Cubans who want to use this virtual currency must obtain a wallet card that they load with the accepted foreign currencies plus a commission that the government keeps (a big hassle!). Definitely, The MLC was invented so that Cubans could pay in the most “exclusive” stores that only accept this currency. Don’t think that they sell luxury items, quite the opposite. They sell food and basic necessities but they are usually better supplied than stores where you can only pay in CUP.

It is a very sad way to divide citizens into two categories: those who have access to foreign currency and those who do not. Unfortunately, The shortage of essential products is a reality in Cuba and the inhabitants have to manage to get them.

The MLC has also become the main currency in private homes and most tourist services (except restaurants). It is a way for its owners to have foreign currencies to be able to recharge virtual cards and have access to stores that work with MLC.

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2. Is it better to take euros or dollars to Cuba?

If you travel from Europe, take euros directly. We recommend you have €5, €10 and €20 bills to pay for everyday expenses in places where MLC is accepted. In many establishments they do not have change for large bills.

In case you travel from any American country, where the use of the dollar is more common, things get complicated. Since August 2022, state exchange offices accept dollars in cash or US credit cards to obtain Cuban pesos. Your dollars in cash will be of no use to you except to get CUP. As we have been saying, the CUP is very devalued and the use of the MLC is spreading in places focused on tourism. Therefore, It is advisable that you get euros in cash before arriving in Cuba to pay in places where they operate with MLC.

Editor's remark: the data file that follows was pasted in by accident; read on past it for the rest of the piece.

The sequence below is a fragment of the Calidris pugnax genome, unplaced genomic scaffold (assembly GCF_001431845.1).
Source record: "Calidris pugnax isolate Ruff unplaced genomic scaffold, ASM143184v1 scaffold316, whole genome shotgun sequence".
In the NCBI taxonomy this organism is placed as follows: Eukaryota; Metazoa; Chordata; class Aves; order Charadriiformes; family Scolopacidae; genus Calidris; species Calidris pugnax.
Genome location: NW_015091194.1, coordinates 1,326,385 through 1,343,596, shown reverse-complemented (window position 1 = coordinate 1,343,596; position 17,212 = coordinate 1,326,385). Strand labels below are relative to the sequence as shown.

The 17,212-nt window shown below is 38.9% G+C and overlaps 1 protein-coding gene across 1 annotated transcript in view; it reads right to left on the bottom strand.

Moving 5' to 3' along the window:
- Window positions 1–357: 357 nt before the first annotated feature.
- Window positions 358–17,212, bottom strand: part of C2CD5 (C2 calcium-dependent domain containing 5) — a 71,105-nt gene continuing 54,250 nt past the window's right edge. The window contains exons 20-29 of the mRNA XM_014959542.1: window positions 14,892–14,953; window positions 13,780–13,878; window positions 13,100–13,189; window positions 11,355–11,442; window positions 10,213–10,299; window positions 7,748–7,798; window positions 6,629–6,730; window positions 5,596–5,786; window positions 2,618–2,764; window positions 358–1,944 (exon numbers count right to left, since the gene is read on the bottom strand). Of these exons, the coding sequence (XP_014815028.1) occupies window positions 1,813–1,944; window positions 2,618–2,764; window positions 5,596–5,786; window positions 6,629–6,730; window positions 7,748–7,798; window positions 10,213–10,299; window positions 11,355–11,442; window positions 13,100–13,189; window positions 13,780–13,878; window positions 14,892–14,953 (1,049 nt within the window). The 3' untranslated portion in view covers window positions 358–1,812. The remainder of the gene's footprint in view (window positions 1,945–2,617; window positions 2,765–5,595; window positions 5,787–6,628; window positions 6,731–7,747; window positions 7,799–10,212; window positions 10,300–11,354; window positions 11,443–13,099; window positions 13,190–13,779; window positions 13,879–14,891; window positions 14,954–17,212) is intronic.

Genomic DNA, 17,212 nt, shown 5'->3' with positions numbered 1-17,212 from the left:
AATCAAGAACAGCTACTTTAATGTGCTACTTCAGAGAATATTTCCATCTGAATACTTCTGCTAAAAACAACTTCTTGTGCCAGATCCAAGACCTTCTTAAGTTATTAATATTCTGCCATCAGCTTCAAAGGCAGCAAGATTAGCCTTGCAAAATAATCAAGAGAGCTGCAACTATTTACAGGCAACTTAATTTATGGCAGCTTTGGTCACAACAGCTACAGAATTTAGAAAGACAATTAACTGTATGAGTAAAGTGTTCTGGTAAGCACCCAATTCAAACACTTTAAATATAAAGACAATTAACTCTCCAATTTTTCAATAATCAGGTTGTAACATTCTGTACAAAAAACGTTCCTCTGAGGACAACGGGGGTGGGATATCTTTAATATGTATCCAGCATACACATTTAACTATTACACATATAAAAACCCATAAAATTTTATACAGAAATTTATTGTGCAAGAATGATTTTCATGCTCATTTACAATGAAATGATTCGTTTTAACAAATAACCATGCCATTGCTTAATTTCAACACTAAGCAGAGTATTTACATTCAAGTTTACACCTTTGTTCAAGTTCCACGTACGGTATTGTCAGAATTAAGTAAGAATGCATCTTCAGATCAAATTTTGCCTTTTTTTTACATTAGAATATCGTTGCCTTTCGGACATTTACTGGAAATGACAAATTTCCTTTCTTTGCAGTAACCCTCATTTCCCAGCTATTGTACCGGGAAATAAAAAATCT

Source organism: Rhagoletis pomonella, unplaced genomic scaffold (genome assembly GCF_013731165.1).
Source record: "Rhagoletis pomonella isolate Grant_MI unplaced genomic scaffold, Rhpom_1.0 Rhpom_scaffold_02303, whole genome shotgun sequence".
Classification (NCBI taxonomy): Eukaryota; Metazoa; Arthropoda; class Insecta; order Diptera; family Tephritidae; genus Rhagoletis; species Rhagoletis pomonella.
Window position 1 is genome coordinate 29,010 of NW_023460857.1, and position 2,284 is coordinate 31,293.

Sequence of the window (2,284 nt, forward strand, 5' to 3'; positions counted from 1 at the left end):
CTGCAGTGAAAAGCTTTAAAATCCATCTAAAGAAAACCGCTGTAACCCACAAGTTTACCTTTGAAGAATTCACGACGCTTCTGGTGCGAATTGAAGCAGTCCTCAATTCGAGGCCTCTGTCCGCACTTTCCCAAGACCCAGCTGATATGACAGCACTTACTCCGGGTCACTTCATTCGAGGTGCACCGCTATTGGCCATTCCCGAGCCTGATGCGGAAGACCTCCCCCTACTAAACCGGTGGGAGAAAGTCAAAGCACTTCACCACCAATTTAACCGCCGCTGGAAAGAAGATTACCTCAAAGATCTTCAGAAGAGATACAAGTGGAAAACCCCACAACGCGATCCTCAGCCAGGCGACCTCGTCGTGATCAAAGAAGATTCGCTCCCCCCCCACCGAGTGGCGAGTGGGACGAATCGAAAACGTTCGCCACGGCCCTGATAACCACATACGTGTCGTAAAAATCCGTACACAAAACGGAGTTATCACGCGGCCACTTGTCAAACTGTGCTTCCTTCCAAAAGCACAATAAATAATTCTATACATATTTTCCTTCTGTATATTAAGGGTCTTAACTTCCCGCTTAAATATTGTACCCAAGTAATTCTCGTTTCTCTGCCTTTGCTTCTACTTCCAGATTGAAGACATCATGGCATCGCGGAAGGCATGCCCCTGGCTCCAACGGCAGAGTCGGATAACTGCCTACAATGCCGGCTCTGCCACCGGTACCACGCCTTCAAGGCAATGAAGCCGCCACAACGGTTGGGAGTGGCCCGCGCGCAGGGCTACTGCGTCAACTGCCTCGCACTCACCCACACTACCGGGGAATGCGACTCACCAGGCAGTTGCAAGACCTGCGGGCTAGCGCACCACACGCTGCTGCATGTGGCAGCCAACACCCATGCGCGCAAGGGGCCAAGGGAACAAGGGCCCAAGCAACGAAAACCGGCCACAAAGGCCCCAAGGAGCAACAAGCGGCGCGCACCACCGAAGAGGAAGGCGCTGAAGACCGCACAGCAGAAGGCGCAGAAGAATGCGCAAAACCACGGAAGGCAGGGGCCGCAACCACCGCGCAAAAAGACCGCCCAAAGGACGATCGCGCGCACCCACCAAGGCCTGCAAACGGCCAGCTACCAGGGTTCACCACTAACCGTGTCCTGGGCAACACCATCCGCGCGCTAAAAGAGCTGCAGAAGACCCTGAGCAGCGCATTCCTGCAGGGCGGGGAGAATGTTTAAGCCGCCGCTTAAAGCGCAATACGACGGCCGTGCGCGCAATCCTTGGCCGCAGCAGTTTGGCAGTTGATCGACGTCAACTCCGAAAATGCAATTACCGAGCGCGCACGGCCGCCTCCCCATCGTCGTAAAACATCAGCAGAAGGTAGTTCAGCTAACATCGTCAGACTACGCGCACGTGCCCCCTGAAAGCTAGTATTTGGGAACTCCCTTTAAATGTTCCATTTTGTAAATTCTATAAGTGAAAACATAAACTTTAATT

3. Where to change money in Cuba

3.1. CADECA, the best place to change money in Cuba

The best place to change money in Cuba is CADECA. They are the official exchange houses and are located in practical places for tourists. There are CADECAs in airports, the busiest areas of cities and even some hotels. You can see all the exact locations on their website. We also recommend downloading the map of Cuba in the maps.me app, there you can search for addresses even without an internet connection.

In the CADECA You can exchange money in cash or with a debit/credit card. In any case, Always check that the receipt and the money they give you match before leaving the window. On one occasion, they gave us less pesos than we should have. We hope it is not a common practice, but we warn you just in case 🙂

The exchange rate in all CADECAs is the same. Therefore, the most practical thing is to change at the airport. That way when you get to the city you won’t have to worry anymore. The line is likely to be long, especially if you arrive at night like us, when only one window is open. Remember that it is essential to present your passport at all CADECAs for any transaction.

Our route through Cuba in 15 days

Waiting to exchange currency at Havana airport

3.2. Black market to change money in Cuba